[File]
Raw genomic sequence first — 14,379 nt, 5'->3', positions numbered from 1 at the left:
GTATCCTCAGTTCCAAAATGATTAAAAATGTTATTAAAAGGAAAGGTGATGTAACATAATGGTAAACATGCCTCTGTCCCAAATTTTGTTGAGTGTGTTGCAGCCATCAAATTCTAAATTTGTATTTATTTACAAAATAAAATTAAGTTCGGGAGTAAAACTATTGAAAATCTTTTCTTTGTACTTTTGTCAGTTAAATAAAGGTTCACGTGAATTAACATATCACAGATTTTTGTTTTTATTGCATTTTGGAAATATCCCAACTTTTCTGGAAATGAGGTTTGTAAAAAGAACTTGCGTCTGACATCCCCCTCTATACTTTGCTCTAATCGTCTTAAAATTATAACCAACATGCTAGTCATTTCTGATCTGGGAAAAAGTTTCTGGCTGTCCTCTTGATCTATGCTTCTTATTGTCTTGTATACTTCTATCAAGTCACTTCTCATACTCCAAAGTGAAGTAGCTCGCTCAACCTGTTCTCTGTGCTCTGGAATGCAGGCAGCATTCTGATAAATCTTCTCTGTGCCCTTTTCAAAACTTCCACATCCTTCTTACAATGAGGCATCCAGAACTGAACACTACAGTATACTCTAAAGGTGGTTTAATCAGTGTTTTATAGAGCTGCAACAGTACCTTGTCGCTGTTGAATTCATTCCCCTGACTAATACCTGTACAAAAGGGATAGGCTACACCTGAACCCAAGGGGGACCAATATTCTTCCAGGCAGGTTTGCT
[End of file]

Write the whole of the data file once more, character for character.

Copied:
Raw genomic sequence first — 14,379 nt, 5'->3', positions numbered from 1 at the left:
GTATCCTCAGTTCCAAAATGATTAAAAATGTTATTAAAAGGAAAGGTGATGTAACATAATGGTAAACATGCCTCTGTCCCAAATTTTGTTGAGTGTGTTGCAGCCATCAAATTCTAAATTTGTATTTATTTACAAAATAAAATTAAGTTCGGGAGTAAAACTATTGAAAATCTTTTCTTTGTACTTTTGTCAGTTAAATAAAGGTTCACGTGAATTAACATATCACAGATTTTTGTTTTTATTGCATTTTGGAAATATCCCAACTTTTCTGGAAATGAGGTTTGTAAAAAGAACTTGCGTCTGACATCCCCCTCTATACTTTGCTCTAATCGTCTTAAAATTATAACCAACATGCTAGTCATTTCTGATCTGGGAAAAAGTTTCTGGCTGTCCTCTTGATCTATGCTTCTTATTGTCTTGTATACTTCTATCAAGTCACTTCTCATACTCCAAAGTGAAGTAGCTCGCTCAACCTGTTCTCTGTGCTCTGGAATGCAGGCAGCATTCTGATAAATCTTCTCTGTGCCCTTTTCAAAACTTCCACATCCTTCTTACAATGAGGCATCCAGAACTGAACACTACAGTATACTCTAAAGGTGGTTTAATCAGTGTTTTATAGAGCTGCAACAGTACCTTGTCGCTGTTGAATTCATTCCCCTGACTAATACCTGTACAAAAGGGATAGGCTACACCTGAACCCAAGGGGGACCAATATTCTTCCAGGCAGGTTTGCT